Parsi, Parsi, kenkda khao,
Mamma bola biscuit lao,
Ek biscuit kacha,
Mamma ka peyt mein bacha.
This was the playground rhyme with which Parsi children were teased when I was but a boy. The last two lines would make more sense if one substituted ‘contraceptive pills’ for ‘biscuit’, but that would ruin the rhythm of the verse.
The first line is clear in its implication: Parsis eat crabs, pork, beef, anything. The second line associates them with a vague westernisation—calling for ‘biscuits’ instead of puris or batasa, the jeera-dotted savoury favourites my grandmother would store in glazed china jars. In these, she also stored the bhakra, the typically Parsi biscuit, and the gor-keri noo achaar, the sweetish condiment halfway between a chutney and a pickle, which she manufactured over several days in an annual gathering of the other Parsi women of the mohalla.
There were and are other totemic foods—the dhan daar machchii (white rice, plain tadka daal and fish marinated in red chillies, turmeric and salt and then fried), considered a birthday special, and dhan saak, browned rice with the meaty daal made with mashable, dissolved vegetables, for family gatherings on a Sunday—but we were free from the taboos that our Muslim, Hindu and Sikh friends observed.
Parsis are blessed with the mange tout precept of the religion. One ate pork with the Christians and beef with the Muslims, though our household and others respected the sensibilities of, for instance, a Muslim cook, by not getting him/her to fry the bacon or curry the pork. Parsi weddings are the closest thing to the feeding of the multitudes, and guests notoriously attend not to bear witness to the vows, comment on the beauty (or otherwise) of the bride, or show off their jewellery, but for the five-course (or more) meal that the gathering, often of hundreds, is served after the ceremony.
The staples Dhan saak and pulao make for the basic Parsi meal
Parsis perch or poach eggs on most things—one can have papeta par eida, bheeda par eida, kheema par eida, bhaji par eida, tambotaan par eida, which in turn mean: eggs on potatoes, okra, mince, spinach, tomato and almost anything else. Ideal starters for the wedding banquet (and, while on the subject of eggs, the curried, scrambled, coriandered breakfast dish akoori is far superior to what our Punjabi compatriots call bhujiya), to be followed by sali-boti, sali-marghi, lamb (goat, actually) or chicken cooked with slender, fried potato straws and/or with lugan no sahs—fish, usually pomfret, surmaai or ramus in a gently spiced, sweet and sour sauce—or patraan ni machchi, pomfret baked in banana leaves with a grated coconut chutney. All that is then followed by Parsi pulao, our version of biriyani topped with the definitive Parsi dhan saak daal.
Parsis put eggs on top of everything—potatoes, okra, tomatoes! But there’s more on the plate than just that.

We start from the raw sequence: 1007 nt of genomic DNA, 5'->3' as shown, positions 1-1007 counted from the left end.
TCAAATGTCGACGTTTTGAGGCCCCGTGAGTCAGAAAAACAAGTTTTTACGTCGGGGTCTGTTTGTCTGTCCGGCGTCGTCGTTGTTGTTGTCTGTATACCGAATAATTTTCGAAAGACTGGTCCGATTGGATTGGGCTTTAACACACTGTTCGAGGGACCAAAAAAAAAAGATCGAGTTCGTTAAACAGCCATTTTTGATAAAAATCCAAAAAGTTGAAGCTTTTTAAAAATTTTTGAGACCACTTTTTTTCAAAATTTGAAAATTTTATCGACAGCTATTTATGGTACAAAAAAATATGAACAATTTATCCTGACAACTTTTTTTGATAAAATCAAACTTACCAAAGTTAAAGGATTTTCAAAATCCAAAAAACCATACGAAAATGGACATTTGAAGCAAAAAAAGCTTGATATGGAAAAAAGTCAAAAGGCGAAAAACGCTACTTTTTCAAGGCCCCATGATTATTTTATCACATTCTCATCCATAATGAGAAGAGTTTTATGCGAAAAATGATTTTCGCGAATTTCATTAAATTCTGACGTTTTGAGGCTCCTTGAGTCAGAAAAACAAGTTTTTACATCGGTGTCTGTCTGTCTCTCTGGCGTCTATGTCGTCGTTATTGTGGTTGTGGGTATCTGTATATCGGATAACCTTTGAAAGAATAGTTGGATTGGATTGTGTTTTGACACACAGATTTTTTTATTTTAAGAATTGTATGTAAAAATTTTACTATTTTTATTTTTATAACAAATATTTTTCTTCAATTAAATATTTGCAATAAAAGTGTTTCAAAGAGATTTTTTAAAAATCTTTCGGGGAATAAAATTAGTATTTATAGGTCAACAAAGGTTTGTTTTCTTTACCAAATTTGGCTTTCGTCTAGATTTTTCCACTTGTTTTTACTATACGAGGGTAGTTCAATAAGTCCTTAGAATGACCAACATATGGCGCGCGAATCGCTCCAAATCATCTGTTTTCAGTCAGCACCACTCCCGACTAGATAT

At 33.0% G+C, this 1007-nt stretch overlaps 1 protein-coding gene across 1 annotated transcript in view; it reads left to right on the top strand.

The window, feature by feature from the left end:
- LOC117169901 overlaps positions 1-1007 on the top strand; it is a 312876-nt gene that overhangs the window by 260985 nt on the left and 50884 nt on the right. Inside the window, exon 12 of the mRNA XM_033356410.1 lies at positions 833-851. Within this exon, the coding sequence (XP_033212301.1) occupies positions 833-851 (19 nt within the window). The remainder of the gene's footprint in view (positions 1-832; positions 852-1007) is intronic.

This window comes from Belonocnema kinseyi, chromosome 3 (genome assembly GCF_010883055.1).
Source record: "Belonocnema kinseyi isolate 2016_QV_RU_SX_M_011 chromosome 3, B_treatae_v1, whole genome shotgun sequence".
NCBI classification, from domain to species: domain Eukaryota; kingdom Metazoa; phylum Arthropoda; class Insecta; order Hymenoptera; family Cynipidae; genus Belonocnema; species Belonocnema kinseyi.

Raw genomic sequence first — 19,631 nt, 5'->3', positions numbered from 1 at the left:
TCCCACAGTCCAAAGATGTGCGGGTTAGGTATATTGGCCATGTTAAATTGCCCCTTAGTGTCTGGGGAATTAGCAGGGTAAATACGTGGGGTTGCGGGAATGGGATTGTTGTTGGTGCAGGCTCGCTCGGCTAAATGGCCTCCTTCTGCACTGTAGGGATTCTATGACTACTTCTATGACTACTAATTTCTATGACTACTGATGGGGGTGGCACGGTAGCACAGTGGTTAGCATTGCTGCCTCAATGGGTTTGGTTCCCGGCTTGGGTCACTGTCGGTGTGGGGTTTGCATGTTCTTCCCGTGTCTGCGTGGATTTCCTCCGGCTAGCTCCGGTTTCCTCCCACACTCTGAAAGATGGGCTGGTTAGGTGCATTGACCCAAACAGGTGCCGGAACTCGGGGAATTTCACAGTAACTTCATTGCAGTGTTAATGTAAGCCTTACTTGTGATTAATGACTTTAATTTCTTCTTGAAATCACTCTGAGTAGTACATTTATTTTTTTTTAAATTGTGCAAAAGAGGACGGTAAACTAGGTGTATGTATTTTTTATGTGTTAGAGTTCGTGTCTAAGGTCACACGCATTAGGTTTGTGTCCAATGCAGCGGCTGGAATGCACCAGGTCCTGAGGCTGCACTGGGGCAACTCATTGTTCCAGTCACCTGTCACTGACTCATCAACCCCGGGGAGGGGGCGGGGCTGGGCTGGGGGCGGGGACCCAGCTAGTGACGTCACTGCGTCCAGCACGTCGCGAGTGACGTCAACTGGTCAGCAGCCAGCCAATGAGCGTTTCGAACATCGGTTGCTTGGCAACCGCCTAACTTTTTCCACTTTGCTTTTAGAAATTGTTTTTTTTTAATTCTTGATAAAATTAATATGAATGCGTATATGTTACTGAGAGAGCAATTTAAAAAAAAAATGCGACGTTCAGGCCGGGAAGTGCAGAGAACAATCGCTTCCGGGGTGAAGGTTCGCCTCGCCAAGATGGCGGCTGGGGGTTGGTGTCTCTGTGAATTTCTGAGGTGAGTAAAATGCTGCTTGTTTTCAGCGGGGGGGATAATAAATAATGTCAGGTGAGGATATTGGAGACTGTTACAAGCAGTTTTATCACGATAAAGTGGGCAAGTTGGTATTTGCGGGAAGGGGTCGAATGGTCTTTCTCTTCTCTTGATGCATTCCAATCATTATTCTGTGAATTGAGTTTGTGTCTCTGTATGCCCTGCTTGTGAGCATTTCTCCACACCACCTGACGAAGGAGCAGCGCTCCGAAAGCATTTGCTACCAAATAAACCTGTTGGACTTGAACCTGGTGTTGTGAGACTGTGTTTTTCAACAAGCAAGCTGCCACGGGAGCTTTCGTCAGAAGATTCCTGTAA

The Zoroastrian ethical code, so refreshingly free of taboos, can be precised in the phrase ‘humata, hukta, huvareshta”: good thoughts, good words, good deeds, which irreverent Parsi humour has inevitably turned to ‘good eggs, good fish, good meat’! There are more raucous interpretations. My Torontonian relative, Rustom Immoralearningswalla (also known in Mumbai as Russi Bhadwa), used to transliterate the Avestan ethic as ‘good sex, good drugs, good rock-and-roll’, but his interpretation runs into the difficulty that Parsis are not reputedly outstanding in these particular fields. There may have been a few renowned ballroom dancers and certainly Farokh Balsara, aka Freddie Mercury, cut a neat caper, but the only drugs associated with Parsis are painkillers for arthritis. And as for sex, there’s the old joke: One Parsi says to another, “My wife’s pregnant.” “I am so sorry,” says the other. “Whom do you suspect?”
The earliest culinary Parsi enterprise in English literature is Kipling’s Parsi from the Just So Stories who bakes cakes: “It was indeed a Super Comestible...and he baked it till it was all done brown and smelt most sentimental.” I can’t think of a better adverb to characterise the ‘maava na kek’ one may buy in Zoroastrian bakeries, but there are also Parsi dishes that smell far from ‘sentimental’. There are the various recipes for dried Bombay duck, that, cooked properly, would give the most mature Gorgonzola a run for its money. Its odour has emptied whole neighbourhoods in western India. These fish, called ‘duck’, are actually eels, and can be marinated in masala and fried, as in tharela boomla, or can be turned into the supreme hot, sweet and sour sooka boomla no patio, usually eaten with khichri, the universal staple of the Indian indisposed, but in this context raised to the unique and nationally enriching offering of Parsi cuisine.
(Poona-born Farrukh Dhondy is a UK-based writer, playright and journalist.)